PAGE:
This afternoon I was working on a Windows Forms app for the finance guys, to help them allocate costs to systems, proportional to predefined allocation keys.
The app has to import Excel spreadsheet files and perform all the database actions.
The key columns to uniquely identify a cost are text values. Unfortunately, some of those key values do not contain letters, but only numeric characters. And this is where it sucks to have to work with Excel.
This is because Excel knows no datatypes. You can specify formatting for cells, but Excel ignores that when someone asks for cell data. Instead, it scans the first couple of rows to guess the datatype. By default it checks the first 8 rows. If those contains mixed values, it uses a specified default type for those values that are not numeric.
This means that if you use OleDb to retrieve values, the column type can vary per row.
What can you do about it? Well nothing really. You can tweak some values, and hope that you will never encounter the corner cases that you cannot do anything about. There is plenty of information to be found. One good explanation was this.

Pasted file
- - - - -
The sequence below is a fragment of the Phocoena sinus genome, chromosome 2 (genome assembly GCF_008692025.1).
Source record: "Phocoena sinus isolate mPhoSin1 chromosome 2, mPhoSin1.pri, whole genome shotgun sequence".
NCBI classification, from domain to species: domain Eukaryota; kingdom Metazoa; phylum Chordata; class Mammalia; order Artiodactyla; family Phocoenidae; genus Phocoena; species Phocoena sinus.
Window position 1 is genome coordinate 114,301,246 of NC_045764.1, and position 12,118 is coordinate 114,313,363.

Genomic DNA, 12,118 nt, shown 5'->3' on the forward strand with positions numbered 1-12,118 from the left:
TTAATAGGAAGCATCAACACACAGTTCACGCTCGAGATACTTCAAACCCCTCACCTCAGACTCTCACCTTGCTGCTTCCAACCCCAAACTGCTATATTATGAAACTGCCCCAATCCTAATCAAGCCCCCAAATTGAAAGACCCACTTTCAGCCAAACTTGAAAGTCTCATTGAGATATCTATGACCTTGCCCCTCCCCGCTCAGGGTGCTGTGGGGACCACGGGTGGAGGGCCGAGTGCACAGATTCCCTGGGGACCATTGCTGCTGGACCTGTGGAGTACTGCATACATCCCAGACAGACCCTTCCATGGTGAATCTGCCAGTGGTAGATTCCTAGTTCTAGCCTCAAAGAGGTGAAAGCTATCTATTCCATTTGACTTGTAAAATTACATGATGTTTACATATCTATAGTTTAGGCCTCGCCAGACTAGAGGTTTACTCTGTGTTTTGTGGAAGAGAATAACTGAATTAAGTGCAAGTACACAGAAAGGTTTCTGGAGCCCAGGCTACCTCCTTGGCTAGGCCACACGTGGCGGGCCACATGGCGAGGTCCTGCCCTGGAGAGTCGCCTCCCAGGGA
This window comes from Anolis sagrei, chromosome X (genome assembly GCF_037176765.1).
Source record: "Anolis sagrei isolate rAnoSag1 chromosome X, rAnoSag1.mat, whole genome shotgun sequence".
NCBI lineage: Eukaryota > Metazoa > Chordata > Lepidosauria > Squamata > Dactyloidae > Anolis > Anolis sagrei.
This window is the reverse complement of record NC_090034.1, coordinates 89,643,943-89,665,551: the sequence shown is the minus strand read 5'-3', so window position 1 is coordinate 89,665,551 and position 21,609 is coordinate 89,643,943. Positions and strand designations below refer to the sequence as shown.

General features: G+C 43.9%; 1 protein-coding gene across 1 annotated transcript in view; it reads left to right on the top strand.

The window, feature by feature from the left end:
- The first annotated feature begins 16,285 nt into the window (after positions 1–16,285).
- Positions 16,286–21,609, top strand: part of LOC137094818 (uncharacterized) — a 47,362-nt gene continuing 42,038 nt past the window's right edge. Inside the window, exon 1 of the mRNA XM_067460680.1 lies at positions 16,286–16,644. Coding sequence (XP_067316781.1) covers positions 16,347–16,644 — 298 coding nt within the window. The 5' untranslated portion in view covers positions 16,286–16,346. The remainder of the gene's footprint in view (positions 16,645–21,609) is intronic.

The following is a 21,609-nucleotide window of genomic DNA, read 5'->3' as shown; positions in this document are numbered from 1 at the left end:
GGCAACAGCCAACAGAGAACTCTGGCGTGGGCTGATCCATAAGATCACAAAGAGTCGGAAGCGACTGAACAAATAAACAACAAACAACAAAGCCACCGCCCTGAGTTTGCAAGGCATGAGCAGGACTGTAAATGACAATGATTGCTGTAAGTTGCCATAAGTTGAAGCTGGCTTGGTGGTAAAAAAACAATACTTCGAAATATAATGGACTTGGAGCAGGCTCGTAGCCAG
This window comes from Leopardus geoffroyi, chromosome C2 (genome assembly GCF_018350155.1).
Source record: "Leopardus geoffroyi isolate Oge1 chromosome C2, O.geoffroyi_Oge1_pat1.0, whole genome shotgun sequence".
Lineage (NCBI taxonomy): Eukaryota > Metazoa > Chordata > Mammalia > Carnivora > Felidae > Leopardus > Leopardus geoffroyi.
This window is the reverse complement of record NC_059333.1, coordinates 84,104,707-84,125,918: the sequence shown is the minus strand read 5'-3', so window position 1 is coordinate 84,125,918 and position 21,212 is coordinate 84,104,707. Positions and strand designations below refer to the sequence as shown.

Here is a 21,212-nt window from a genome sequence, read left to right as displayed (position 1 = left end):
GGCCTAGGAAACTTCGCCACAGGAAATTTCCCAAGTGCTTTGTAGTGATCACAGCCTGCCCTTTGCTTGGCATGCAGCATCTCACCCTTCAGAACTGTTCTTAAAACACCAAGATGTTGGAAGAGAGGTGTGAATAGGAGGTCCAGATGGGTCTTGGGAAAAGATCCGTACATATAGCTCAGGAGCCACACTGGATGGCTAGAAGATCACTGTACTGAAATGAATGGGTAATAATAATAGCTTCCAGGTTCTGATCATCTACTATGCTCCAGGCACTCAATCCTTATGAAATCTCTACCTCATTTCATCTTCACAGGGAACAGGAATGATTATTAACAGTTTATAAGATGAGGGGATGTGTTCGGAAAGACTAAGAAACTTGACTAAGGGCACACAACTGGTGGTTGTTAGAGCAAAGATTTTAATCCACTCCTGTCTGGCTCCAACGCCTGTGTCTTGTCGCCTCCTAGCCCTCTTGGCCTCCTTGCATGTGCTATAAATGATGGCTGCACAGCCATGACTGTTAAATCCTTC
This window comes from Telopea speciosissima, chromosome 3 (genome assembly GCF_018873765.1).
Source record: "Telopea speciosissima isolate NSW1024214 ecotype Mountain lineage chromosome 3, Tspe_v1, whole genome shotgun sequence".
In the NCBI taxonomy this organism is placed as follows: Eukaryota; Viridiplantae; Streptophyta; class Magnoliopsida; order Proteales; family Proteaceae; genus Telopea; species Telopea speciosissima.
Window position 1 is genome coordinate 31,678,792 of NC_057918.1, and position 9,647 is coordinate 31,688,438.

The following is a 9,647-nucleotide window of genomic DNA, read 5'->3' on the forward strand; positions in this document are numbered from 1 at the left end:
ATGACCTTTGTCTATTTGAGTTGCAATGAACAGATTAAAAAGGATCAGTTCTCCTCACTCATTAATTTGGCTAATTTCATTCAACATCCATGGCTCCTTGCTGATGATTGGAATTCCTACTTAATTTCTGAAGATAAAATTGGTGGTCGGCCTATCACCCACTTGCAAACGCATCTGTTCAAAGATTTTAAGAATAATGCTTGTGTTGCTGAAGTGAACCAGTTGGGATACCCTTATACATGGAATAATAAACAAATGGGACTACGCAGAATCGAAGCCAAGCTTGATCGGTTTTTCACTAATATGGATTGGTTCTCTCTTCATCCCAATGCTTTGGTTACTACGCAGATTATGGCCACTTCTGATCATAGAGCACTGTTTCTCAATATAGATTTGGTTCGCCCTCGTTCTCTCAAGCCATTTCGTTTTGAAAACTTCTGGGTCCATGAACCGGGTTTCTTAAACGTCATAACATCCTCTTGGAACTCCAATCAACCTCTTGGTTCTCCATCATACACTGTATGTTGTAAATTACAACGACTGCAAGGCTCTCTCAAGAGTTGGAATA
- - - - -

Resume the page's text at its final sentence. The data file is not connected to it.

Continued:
However, one of the finance guys gave me an incredibly useful tip, which you can use as a workaround. You have to manually make a couple of easy modifications to the excel file, and Excel will always use the text data type.
Assume that the offending data is in column 1, and that the first row is the header row.
You insert 2 empty columns to the right of the offending column.
Put an ‘ in the first cell of the first empty column (B2).
Then enter =B2&B1in the cell B3.
Select B2 and B3, and double-click the bottom right corner of the selection box. This will copy the data from there to the last row.
B3 will now hold the data as text, because the ‘ tells Excel that no matter what is in the cell, it is text.
Then you copy column 3, paste it as ‘values only’ over column 1.
Delete columns 2 and 3 again.
Now you can read the column in OleDb and always get text values for that column.